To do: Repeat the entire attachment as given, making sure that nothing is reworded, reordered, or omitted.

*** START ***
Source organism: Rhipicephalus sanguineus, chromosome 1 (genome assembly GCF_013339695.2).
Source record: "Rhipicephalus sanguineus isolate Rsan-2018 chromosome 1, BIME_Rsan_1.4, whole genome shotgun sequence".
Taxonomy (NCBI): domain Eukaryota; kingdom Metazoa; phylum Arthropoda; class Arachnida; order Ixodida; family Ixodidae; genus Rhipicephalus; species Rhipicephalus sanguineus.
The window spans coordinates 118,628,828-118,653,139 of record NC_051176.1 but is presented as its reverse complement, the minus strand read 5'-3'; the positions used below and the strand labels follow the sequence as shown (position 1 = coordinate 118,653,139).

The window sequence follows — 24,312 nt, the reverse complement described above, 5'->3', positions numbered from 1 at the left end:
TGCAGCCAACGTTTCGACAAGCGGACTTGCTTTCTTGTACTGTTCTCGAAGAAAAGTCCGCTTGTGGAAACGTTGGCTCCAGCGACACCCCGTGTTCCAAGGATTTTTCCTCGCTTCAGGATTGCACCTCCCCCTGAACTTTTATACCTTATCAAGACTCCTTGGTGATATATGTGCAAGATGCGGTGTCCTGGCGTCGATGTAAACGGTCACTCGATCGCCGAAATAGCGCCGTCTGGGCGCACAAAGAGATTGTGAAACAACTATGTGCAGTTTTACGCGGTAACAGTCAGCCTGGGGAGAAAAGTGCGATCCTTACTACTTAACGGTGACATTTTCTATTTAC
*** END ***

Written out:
Source organism: Rhipicephalus sanguineus, chromosome 1 (genome assembly GCF_013339695.2).
Source record: "Rhipicephalus sanguineus isolate Rsan-2018 chromosome 1, BIME_Rsan_1.4, whole genome shotgun sequence".
Taxonomy (NCBI): domain Eukaryota; kingdom Metazoa; phylum Arthropoda; class Arachnida; order Ixodida; family Ixodidae; genus Rhipicephalus; species Rhipicephalus sanguineus.
The window spans coordinates 118,628,828-118,653,139 of record NC_051176.1 but is presented as its reverse complement, the minus strand read 5'-3'; the positions used below and the strand labels follow the sequence as shown (position 1 = coordinate 118,653,139).

The window sequence follows — 24,312 nt, the reverse complement described above, 5'->3', positions numbered from 1 at the left end:
TGCAGCCAACGTTTCGACAAGCGGACTTGCTTTCTTGTACTGTTCTCGAAGAAAAGTCCGCTTGTGGAAACGTTGGCTCCAGCGACACCCCGTGTTCCAAGGATTTTTCCTCGCTTCAGGATTGCACCTCCCCCTGAACTTTTATACCTTATCAAGACTCCTTGGTGATATATGTGCAAGATGCGGTGTCCTGGCGTCGATGTAAACGGTCACTCGATCGCCGAAATAGCGCCGTCTGGGCGCACAAAGAGATTGTGAAACAACTATGTGCAGTTTTACGCGGTAACAGTCAGCCTGGGGAGAAAAGTGCGATCCTTACTACTTAACGGTGACATTTTCTATTTAC